Stop the presses!

Stop the presses!

Postby Daniel Hunt » 1:00 am 12/16/2007

The designer site newsdesigner.com had this image of the Lewiston Tribune's front page. On it is a standalone photo of a man painting a window. Below it is a story about an "unidentified" man caught on camera for stealing a wallet left on a cashier's counter. Now, look at the two men:

Image

What do you see? If you're like me, you'd think the guys look alike -- really alike. A story about this whole thing, below, appeared in the Tribune the next day.

Front-page photos help capture thief

David Cole
Lewiston Tribune
December 14, 2007


The blue- and black-checkered jacket, and dark-colored, hooded sweatshirt were dead giveaways to Tribune readers, and police.

Michael Millhouse, of Millhouse Signs in Lewiston, said he liked the photograph of himself on the front page of Thursday’s Tribune, painting some Christmas greetings onto the windows of a downtown Lewiston business.

It was the second image on the page, about an inch below, the 43-year-old Millhouse, of Clarkston, didn’t find so flattering.

That one, taken from a video surveillance camera at the Clarkston Zip Trip on Bridge Street, showed him standing inside the convenience store.

The image ran alongside a story about the apparent theft of a woman’s wallet at the store by a man, whom police hadn’t identified and who was being sought for questioning. The story described how 19-year-old Jami Johnson of Lewiston had forgotten her wallet on the counter at the store, loaded with $600 cash, three credit cards, her Social Security card and driver’s license. She’d just cashed her paycheck, she said, and needed the money for Christmas.

Video screens, from multiple angles, showed Millhouse snatch the wallet and leave the store with it.

The two pictures, running one on top of the other, led to Millhouse’s arrest Thursday and the recovery of Johnson’s wallet.

Phone calls flooded the Tribune from readers, hoping to be the first to connect the dots and nab the Christmas Grinch.

“I didn’t do what the media has put out there,” Millhouse said. “I’m not just a fat guy that walks around Zip Trip eating beef sticks and drinking coffee.”

But he did admit taking the wallet.

Asotin County Prosecutor Ben Nichols said Millhouse is scheduled to be back in court Monday for arraignment.

“Our editors (Wednesday) night noticed the similarities in the two photos,” said Paul Emerson, Tribune managing editor. “We are not crime-stoppers here. It is just a weird coincidence. If it did solve a crime, I’m glad it happened. I have seen nothing like this in my 26 years as Tribune managing editor.”

A Tribune employee, originally alerted police about 3 a.m. Thursday to the obvious similarities between the men in both pictures. The employee wanted police to see the front page before Millhouse did.

The employee pointed out Millhouse was clearly the man police were seeking, sporting his blue- and black-checkered jacket and dark-colored, hooded sweatshirt in both pictures.

Clarkston police officer Jeremy Maguire contacted Millhouse, and he was arrested.

Millhouse was charged with second-degree theft, and appeared in Asotin County Superior Court and eventually was released from jail after a $5,000 bond was posted.

Millhouse initially denied taking the wallet, authorities said. He later told police he took it because he thought it was his wife’s. The wallet allegedly was found at his business. The money was gone, but the credit cards, Social Security card and driver’s license were still there, police said.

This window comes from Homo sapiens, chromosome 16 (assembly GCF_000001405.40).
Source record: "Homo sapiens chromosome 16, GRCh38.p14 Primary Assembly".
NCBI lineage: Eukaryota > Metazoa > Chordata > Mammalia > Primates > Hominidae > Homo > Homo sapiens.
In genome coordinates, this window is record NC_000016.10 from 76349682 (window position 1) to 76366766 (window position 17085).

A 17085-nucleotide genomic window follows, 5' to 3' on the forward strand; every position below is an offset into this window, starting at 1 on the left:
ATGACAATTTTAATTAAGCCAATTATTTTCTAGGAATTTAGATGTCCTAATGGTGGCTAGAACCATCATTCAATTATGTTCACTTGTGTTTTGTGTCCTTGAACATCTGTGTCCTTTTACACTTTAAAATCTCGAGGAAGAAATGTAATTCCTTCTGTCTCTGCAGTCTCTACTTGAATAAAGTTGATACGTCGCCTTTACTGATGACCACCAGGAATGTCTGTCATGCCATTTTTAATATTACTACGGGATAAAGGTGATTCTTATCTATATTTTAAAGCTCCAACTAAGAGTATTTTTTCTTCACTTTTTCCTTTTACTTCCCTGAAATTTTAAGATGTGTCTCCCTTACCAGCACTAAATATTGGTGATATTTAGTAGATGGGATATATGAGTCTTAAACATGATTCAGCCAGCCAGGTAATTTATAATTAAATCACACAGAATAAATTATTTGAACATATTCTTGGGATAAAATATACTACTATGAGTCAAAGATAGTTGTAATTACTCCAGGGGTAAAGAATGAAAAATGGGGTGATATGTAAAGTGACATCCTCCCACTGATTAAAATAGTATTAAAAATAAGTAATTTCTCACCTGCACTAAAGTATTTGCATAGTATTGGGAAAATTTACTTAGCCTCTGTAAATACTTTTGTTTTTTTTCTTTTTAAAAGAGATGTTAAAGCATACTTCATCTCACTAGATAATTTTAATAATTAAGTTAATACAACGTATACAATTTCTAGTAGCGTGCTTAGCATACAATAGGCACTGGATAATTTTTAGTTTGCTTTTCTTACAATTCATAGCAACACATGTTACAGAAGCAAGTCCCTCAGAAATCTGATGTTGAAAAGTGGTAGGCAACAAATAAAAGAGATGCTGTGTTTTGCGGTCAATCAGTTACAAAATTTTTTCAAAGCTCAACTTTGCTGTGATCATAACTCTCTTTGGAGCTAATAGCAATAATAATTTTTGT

“Video camera evidence has assisted us in solving a lot of crimes,” Clarkston Police Chief Joel Hastings said. “But we have never had a situation quite like this in my memory.”

Hastings said the pictures ending up next to each other in the newspaper was a fortunate coincidence.

Millhouse told the Tribune he picked up the wallet intending to return it to its owner sometime on Tuesday, but got bogged down with work and forgot about the wallet he’d left at his business. He was bogged down with work on Wednesday, too, when he was spotted by Tribune photographer Kyle Mills, who snapped pictures of Millhouse as he decorated windows.

He didn’t hand the wallet over to store employees, he said, because it had a better chance of being returned to the owner with all its contents if he handled the situation. His only mistake, he said, was not returning it sooner.

“I don’t return purses everyday for a living,” Millhouse said.

In a signed statement to police, Millhouse said taking the wallet was the “most stupid decision of my life, that I should be ashamed for the rest of my life,” according to the court document. “Not only was it wrong, but it was against my morals as a person of faith.”

Millhouse continued in the statement, saying he wanted to “right the wrong I created.”

“I always liked the Grinch. I guess I am one,” he said in the interview with the Tribune. “I am sorry for embarrassing the community and being the Grinch this year.”

“It was amazing,” Johnson said of getting her wallet back. Authorities told her that Millhouse, if found guilty, would have to pay restitution for the money.

“I feel the paper and everybody did a great job,” said Paul Johnson, 45, of Clarkston, Jami Johnson’s father. “I believe in karma. What he did was wrong and he needed to be caught.”
[/i]
DANIEL HUNT | The Orange County Register
"The less you talk, the more you're listened to." --Abigail Van Buren
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Postby Jim Thomsen » 1:10 am 12/16/2007

I think owning a jacket like that is the real crime here.
Jim Thomsen
 

Postby Paul Ybarrondo » 8:59 pm 12/16/2007

Now that's what I call wild art.
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